Our Readers Write: La Jolla Parks & Beaches, schools

The La Jolla Parks & Beaches board holds its Dec. 7 meeting on Zoom.

Letters to the editor:

Regardless of official status, La Jolla Parks & Beaches board is a valuable asset

As outgoing and incoming presidents of La Jolla Parks & Beaches Inc., we write to ensure that your readers understand LJP&B’s advisory status given the headline it received Jan. 28 (“La Jolla Parks & Beaches deemed not a city advisory group; board approves statement of values,” La Jolla Light).

The city has had a system for officially recognizing recreation advisory groups (it has been suspended in recent years) which included, as an important benefit, indemnification by the city for activities that get an advisory group into litigation in the course of advising the city. LJP&B never acquired that official status. We purchase and maintain our own liability insurance as a California nonprofit corporation.

Since its inception in 2011, LJP&B has been recognized by the city of San Diego Parks & Recreation Department as a nontraditional advisory group addressing the well-being of the parks, beaches and other recreational resources of La Jolla.

In response to developments also reported, LJP&B will revisit and amend its corporate documents as needed. In the meantime, LJP&B will continue to work with city representatives at all levels to serve the interests of the city pertaining to our neighborhood parkland.

Current projects, for example, include advising the city with respect to the La Jolla View Reservoir project in La Jolla Natural Park, trimming the palms at The Cove (because the city does not have the budget for tree trimming), looking for ways to improve trash management at Cuvier Park, working with the city to make sure that the comfort station project in Scripps Park at The Cove is completed according to plans, maintaining the Fay Avenue Bike Path, working on the management of beach fires and advocating with Mayor [Todd] Gloria’s office to finalize city regulations for sidewalk vendors (now prevalent in our shoreline parks).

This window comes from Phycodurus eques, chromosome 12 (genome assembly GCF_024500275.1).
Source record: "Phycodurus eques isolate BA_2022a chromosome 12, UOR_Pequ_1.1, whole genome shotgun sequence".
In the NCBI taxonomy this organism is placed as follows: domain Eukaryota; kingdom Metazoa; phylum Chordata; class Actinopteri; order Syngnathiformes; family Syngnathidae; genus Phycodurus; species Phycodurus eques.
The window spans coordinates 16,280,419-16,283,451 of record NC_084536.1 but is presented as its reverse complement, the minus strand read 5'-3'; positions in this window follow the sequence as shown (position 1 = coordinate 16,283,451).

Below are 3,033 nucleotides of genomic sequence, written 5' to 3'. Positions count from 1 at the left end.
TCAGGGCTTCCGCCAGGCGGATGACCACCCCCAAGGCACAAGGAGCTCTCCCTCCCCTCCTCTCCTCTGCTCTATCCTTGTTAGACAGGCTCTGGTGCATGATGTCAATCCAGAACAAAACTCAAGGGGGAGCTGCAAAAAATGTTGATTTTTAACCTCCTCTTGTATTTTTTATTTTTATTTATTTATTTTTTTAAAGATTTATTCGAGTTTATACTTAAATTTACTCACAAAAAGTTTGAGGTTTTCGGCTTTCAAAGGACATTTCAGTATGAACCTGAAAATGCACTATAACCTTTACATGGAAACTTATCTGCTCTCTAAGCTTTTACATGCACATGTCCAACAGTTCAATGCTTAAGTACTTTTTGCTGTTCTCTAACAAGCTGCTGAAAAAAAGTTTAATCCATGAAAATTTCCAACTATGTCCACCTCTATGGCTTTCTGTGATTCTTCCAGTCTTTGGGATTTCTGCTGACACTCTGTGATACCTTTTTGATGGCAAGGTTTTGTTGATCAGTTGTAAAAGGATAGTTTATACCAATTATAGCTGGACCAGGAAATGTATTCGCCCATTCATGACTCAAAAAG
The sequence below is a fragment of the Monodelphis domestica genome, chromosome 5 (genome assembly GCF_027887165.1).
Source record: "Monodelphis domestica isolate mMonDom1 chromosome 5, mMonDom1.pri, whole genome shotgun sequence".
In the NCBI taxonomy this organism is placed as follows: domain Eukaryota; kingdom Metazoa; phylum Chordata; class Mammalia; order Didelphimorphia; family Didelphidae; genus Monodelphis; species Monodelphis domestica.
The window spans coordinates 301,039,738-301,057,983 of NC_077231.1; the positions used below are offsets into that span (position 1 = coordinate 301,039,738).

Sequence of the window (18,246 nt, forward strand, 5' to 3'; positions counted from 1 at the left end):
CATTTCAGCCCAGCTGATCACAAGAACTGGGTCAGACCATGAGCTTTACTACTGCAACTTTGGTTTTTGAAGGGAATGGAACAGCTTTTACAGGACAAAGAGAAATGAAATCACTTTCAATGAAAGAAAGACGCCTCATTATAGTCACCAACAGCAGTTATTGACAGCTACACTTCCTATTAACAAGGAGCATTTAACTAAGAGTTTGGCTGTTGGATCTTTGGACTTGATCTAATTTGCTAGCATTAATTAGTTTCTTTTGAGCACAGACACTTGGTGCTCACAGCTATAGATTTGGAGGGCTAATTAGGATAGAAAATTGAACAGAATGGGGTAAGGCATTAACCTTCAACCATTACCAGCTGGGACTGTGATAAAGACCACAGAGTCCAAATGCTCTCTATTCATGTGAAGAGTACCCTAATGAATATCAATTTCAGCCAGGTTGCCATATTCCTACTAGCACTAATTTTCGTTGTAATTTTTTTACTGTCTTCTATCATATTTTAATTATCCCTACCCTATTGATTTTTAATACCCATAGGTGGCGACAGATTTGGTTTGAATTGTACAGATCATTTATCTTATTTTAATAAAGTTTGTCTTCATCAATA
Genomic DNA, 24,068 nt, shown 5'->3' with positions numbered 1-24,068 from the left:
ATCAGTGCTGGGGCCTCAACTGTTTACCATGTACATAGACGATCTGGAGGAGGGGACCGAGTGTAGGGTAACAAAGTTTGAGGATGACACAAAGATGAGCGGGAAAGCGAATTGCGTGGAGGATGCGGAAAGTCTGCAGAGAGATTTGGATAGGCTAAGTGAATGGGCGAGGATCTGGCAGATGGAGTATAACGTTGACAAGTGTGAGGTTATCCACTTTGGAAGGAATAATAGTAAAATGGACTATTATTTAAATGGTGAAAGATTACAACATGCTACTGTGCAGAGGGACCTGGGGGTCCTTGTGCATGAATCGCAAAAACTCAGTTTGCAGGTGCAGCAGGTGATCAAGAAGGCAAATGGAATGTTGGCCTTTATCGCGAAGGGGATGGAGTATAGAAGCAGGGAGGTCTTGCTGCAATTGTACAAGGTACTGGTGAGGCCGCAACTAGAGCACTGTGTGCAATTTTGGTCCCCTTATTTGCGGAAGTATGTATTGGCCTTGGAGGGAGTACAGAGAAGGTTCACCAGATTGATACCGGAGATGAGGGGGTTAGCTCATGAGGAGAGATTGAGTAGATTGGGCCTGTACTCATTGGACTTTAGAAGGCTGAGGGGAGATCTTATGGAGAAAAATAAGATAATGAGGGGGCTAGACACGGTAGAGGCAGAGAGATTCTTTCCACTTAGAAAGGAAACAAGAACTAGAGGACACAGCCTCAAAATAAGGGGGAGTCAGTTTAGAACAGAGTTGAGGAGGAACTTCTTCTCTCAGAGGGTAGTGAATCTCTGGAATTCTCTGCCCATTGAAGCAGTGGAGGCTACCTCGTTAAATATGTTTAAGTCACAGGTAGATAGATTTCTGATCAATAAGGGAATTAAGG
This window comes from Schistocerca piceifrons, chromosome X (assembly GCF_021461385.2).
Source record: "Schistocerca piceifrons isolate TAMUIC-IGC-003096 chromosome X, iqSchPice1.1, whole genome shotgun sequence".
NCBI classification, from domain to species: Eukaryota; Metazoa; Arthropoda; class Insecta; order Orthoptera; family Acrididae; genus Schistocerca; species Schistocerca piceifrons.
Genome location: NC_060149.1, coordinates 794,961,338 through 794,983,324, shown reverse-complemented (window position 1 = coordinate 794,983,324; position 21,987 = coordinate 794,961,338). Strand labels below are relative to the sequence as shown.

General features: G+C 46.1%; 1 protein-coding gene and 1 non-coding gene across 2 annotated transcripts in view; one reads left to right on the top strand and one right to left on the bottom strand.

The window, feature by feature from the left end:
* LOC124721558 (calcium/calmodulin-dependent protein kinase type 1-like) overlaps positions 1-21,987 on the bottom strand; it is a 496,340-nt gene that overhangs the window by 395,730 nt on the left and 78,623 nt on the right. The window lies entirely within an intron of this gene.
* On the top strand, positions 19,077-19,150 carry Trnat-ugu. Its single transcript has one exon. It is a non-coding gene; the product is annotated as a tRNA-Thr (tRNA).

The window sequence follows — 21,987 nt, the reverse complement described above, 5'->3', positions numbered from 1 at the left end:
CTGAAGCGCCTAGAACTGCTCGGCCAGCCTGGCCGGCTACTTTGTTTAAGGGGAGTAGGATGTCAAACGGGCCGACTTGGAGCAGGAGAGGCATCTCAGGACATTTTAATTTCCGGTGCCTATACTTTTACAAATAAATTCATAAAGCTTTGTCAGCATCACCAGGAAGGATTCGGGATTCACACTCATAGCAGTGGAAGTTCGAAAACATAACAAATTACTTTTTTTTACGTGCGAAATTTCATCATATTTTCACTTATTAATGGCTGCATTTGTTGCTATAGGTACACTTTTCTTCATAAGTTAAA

We just want to make it clear that members of LJP&B are a group of energetic and conscientious community volunteers whose input the city respects, regardless of the status of the paperwork.

Ann Parode Dynes, past president of LJP&B

Claudia Baranowski, president of LJP&B

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Keeping schools closed is failing our children

This message is addressed to the San Diego Education Association, San Diego Unified School District, California Teachers Association and anyone who has a voice in decision making for our children:

Most would agree with American scholar John Dewey that “education is not preparation for life; education is life itself.”

Education is not happening on a computer screen; it is not a worthwhile experience that young children can absorb and retain. Small children were so excited to continue their education with their teachers and their friends; they no longer understand the importance of their school.

By deciding to keep school doors shut [during the coronavirus pandemic], you have decided to deprive young children of up to 25 percent of their educational lives. One year lost out of five or six is a huge chunk of life.

The vast majority of schools around the country have opened safely in some capacity. You are not a hero for keeping schools shut, you are making yourselves look foolish and irresponsible.

Thirty UC San Francisco health professionals have called for all elementary schools to open due to the mental health concerns that are rising. We cannot even begin to understand the mental health issues that distance learning has spawned in these children. It is not healthy to have zero boundaries among work, school, home, play and relaxation. You say you want to keep communities safe and healthy. Does that mean turning your back on them so that they join another community?